HEALTH FOOD REVOLUTION & 2016 TRENDS

Following on from the success of their Baggot Street outlet, Chopped’s first franchise has opened at 109 Grafton Street. It seems that healthy eating has hit Ireland and is here to stay. 

Chopped is going through massive expansion at the moment and is set to open a number of new premises in early 2016. With that come a lot of new jobs and more healthy food alternatives. 
I like the Chopped brand and can see it going from strength to strength here in Dublin but I wonder how people outside the pale will take to the idea of a salad joint opening up next to their beloved Supermacs. 
 
These days, it seems everywhere I look I am greeted with new healthy food offerings, gyms, juice companies and cookbooks by anyone who knows how to cut a carrot. Some people may think that this new health craze is a fad. I don’t think so. How can living a healthier, fitter lifestyle be a fad. Young professionals these days are opting for healthy salads, juices and whole foods filled with fibre instead of the old sambo or chicken fillet roll. 
 
People are now idolising their favourite celebrities and food brands on social platforms such as Facebook, Twitter and more recently Snapchat. Hat tip to the lads over at Happy Pear in Greystones. Their daily Snapchat stories are strangely addictive to watch. I’m not sure if its their non-stop energy “KALEEE DUDESS”, daily sunrise pics or regular handstands but the twins are giving a deadly insight in to their day to day hustle. I can see this trend continuing as more and more consumers follow their favourite brands, their back-story and the people at the helm.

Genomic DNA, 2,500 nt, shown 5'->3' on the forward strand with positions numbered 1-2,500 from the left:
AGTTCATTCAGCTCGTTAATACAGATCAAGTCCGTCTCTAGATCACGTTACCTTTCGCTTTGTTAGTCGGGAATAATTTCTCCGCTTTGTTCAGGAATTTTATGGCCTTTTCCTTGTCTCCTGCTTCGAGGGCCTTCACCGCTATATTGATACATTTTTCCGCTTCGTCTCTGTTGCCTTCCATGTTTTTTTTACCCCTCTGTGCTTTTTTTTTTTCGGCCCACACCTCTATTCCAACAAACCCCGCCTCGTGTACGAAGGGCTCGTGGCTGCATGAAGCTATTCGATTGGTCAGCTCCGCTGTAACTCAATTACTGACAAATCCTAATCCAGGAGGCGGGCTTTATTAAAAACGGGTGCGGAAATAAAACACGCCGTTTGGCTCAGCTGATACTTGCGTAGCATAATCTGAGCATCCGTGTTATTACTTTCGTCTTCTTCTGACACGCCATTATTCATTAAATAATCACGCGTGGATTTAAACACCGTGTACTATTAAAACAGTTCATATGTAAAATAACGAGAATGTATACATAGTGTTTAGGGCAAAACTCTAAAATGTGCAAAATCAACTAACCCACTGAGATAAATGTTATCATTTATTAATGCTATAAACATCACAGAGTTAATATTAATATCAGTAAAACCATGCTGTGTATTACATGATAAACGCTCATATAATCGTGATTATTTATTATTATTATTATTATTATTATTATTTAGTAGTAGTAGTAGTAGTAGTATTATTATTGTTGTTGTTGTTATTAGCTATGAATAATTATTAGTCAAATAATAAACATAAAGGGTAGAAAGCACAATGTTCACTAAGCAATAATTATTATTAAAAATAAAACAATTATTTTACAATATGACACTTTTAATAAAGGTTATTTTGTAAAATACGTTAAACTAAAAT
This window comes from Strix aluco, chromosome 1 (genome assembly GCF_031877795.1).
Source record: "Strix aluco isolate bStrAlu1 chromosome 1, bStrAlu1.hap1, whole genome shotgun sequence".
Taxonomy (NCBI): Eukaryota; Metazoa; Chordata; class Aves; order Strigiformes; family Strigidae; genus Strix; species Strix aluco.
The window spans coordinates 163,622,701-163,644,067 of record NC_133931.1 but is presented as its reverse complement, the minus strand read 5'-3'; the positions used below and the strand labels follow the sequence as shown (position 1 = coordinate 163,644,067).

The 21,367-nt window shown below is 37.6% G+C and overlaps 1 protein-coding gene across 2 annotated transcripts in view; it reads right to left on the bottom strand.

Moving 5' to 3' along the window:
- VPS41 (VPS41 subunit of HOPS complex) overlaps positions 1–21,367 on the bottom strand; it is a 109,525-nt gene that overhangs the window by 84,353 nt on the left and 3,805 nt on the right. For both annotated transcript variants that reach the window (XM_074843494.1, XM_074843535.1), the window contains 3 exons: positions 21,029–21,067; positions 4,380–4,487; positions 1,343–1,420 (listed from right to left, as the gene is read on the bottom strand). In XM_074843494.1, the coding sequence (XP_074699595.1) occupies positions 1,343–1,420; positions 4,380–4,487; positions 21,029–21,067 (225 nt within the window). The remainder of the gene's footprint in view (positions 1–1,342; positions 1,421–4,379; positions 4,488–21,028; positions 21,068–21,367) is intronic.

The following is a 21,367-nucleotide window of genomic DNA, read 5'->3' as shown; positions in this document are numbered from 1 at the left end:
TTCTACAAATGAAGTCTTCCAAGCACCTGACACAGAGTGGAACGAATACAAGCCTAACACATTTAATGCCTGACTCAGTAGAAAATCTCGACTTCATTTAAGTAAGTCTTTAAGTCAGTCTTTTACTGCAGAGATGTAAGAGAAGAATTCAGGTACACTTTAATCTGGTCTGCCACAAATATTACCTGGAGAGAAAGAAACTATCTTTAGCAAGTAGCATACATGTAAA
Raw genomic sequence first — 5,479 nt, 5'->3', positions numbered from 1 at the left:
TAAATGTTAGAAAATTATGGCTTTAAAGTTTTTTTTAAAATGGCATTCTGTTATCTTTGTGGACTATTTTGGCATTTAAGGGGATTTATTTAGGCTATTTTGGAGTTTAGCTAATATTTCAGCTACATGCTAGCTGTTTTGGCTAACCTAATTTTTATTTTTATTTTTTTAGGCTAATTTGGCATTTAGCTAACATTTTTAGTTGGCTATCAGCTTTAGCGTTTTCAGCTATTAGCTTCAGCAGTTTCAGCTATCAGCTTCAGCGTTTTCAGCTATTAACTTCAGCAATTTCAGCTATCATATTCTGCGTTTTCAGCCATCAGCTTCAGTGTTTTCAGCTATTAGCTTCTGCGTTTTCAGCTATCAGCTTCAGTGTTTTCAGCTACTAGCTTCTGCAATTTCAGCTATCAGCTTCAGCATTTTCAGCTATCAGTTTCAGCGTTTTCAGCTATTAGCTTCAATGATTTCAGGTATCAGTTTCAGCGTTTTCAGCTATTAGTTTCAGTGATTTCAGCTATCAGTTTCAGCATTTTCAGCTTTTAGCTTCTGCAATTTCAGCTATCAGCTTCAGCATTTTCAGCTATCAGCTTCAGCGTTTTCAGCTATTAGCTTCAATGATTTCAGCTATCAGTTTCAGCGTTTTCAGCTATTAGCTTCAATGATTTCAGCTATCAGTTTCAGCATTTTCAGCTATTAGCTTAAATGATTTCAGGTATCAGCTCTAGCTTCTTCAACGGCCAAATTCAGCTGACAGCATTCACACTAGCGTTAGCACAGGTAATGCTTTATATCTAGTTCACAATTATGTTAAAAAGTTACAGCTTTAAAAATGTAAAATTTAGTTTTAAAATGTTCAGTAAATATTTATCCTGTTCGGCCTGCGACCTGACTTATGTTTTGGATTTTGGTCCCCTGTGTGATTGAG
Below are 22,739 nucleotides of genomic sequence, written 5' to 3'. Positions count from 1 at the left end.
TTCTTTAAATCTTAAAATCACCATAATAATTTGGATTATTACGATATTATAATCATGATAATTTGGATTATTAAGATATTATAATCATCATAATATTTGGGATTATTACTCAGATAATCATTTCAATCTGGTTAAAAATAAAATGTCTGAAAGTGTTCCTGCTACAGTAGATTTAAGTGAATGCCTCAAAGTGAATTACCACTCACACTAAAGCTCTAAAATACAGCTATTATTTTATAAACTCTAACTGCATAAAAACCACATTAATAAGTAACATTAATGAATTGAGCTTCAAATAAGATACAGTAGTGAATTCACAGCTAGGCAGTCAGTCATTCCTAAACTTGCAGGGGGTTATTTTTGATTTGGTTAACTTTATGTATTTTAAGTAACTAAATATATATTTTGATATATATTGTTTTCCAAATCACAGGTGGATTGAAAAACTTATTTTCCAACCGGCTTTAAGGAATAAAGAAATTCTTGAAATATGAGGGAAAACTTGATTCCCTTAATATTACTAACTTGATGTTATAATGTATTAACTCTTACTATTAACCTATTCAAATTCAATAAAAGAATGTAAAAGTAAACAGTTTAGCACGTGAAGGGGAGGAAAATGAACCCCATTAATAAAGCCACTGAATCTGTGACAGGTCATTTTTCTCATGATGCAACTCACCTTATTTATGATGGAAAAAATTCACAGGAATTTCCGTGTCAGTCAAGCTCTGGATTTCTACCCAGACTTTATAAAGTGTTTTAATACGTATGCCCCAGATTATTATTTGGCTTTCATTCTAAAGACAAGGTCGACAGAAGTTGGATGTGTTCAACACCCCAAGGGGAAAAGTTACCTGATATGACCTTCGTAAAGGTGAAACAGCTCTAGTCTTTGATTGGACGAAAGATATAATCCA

What’s on the cards for 2016 

  • Tech - More and more food brands embracing technology.  The likes of ordering and office delivery apps (Growth of Deliveroo); 
  • Convenience - People are living busy lives and becoming more demanding. New sales channels will emerge in the coming year; 
  • Simplicity - Growing expectation for products and services to be easy to use, if not they are simply not worth the time invested; 
  • Changing Routines - People are no longer working normal 9-5 job hours. Some, not all, go in to work late and stay till late. 24/7 food joints and night markets will set a new standard as activities are no longer defined as ‘daytime’ or ‘night time’. 

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